Welcome to the Family Caregiver webpage
STAY CONNECTED! It’s more important than ever.
Celebrate National Family Caregiving Month with us in November.
Join us for our online 4-part series every Monday in November. Attend one, two or all presentations. See details on the Events page. Click forward to the November calendar. Or click on the big red button near the bottom of the page.
Basics of Dementia Caregiving - FREE Zoom Presentation
This recording can be accessed by computer or phone. The program aired on Tuesday, July 21.
Caregiver Contact Form
Sign up for monthly updates on events, trainings and tips to support you and your loved one.
We are sending caregiving information more frequently during this COVID19 outbreak. Please sign up by clicking the link at the beginning of this section to receive the latest news.
COVID-19 Related Resources for Caregivers:
Stanford University Survey for Caregivers
COVID19 has been spreading across the world. This may be an especially difficult time for caregivers, people who help their family members or friends in managing some health conditions. Stanford University is conducting an anonymous, online survey to understand what it is like to be a caregiver in these uncertain times. If you are a caregiver, they would appreciate your participation in the survey. Click here to participate in the survey. This study is approved by Stanford IRB #55632.
Are you caring for a loved one?
"There are only four kinds of people in the world – those who have been caregivers, those who are currently caregivers, those who will be caregivers and those who will need caregivers". - Rosalyn Carter
Simply put, a caregiver is someone who provides support and care to a person who is chronically ill or disabled and is not able to care for themselves. You are the wife, husband, daughter-in-law, sister, brother, child, or friend who saw a family member in need of care, and without evening thinking, became their caregiver.
While caring for your loved one there are many things to consider. For starters, remembering the importance of respite to avoid burnout is of great value. There are several supportive home care agencies and assisted living facilities that may be of help. Many of you are understandably fearful of leaving your loved one. But, there are ways to reduce some of those fears by creating a safe environment for your loved one to thrive. With additional equipment or slight home modifications, it would be an added support to keep or regain a sense of independence for him or her. Other things to consider are tips to managing medications and having a personal emergency response device for added security. Last but certainly not least, joining or connecting with a support group will provide continual caregiver support.
Senior Center without Walls offers Social Opportunities
Feeling the effect of social distancing? Don’t be lonely! KAFASI’s Senior Center Without Walls (SCWOW) program lets you chat with other seniors on fun group telephone calls. Join them for any of the weekly calls below.
Tuesday – 2:00 pm Friendship Circle
Wednesday – 2:00 pm Mindful Movement
Thursday – 11:00 am Guided Meditation
Sunday – 4:00 pm Sunday with Sally
To join dial 1-877-216-1555, enter pass code 669393#.
Powerful Tools for the Caregiver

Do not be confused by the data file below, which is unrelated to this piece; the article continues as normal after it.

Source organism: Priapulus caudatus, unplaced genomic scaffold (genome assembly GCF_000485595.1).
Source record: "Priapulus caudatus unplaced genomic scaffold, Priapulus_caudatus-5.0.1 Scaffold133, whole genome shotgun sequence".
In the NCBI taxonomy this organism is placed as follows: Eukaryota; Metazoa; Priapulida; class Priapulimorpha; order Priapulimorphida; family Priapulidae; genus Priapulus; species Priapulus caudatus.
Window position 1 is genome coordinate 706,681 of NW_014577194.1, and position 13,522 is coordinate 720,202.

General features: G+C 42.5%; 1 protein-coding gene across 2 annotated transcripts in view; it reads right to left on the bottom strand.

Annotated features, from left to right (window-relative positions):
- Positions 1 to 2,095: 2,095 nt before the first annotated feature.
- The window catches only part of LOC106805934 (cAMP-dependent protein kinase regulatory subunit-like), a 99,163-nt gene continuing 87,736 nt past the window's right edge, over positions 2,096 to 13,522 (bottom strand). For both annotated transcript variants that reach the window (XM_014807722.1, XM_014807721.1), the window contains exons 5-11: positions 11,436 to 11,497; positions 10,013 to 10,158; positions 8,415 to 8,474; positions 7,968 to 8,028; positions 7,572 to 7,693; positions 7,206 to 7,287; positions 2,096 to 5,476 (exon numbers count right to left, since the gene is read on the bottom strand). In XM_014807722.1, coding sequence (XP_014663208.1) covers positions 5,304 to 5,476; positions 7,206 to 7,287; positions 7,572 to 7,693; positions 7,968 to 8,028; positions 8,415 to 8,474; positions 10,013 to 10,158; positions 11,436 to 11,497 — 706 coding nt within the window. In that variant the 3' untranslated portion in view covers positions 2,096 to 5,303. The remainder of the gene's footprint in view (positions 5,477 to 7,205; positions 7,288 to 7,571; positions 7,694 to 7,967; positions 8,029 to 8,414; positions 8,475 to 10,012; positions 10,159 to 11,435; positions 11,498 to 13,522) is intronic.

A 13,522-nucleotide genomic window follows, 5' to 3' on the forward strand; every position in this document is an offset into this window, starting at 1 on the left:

Powerful Tools for Caregivers is a 6-week educational series designed by Stanford University, available in 36 states. Class participants will develop a wealth of self-care tools to:
- Reduce personal stress
- Improve self-confidence
- Communicate more effectively in challenging situations
- Find balance in your live
- Deal with difficult feelings
- Make tough caregiving decisions.
Caregivers will benefit whether helping a parent, spouse, friend, or someone who lives at home, in a nursing home or across the country.
Classes are offered throughout the year; pre-registration is required. For a schedule and/or registration, contact the Aging & Disability Resource Center, 262-605-6646 or 1-800-472-8008 or select the red button.
This bold and innovative program is designed specifically for family caregivers of persons living with dementia.
The Savvy Caregiver Training Program provides over twelve hours of face-to-face training with dementia experts, a caregiver manual and access to additional online caregiving tools. The participant will gain:
- Knowledge to manage activities of daily living
- Skills to assess the abilities of your family member and adjust your approach as needed
- Confidence to set and achieve caregiving goals
For more information and to register, call Susan Johnson at 262-605-6602.
Family/Caregiver Support Groups
Are you caring for someone with Alzheimer’s disease? Does someone you love have Alzheimer’s disease or another dementia?
There are support groups for caregivers and family members, and a recently added men’s group held in Racine County. Learn more...
EZ ID is a valuable safety tool, not only for children but for anyone. The flash drive contains:
- Streaming video
- Digital voiceprint
- Digital photograph
- Full set of digitally scanned fingerprints
- General physical information
Private and sensitive data are encrypted and accessible only to law enforcement. The Volunteer Center of Racine offers the program year-round and encourages all parents and guardians to enroll their family members who may benefit. To enroll, check their website for upcoming event locations or contact the Volunteer Center of Racine at 262-886-9612.
Additional Caregiver Resources:
AARP Caregiver Resource Center
Alzheimer’s Caregiver Center
Family Caregiver Alliance
The Organized Caregiver
Today’s Caregiver (For Caregivers about Caregivers)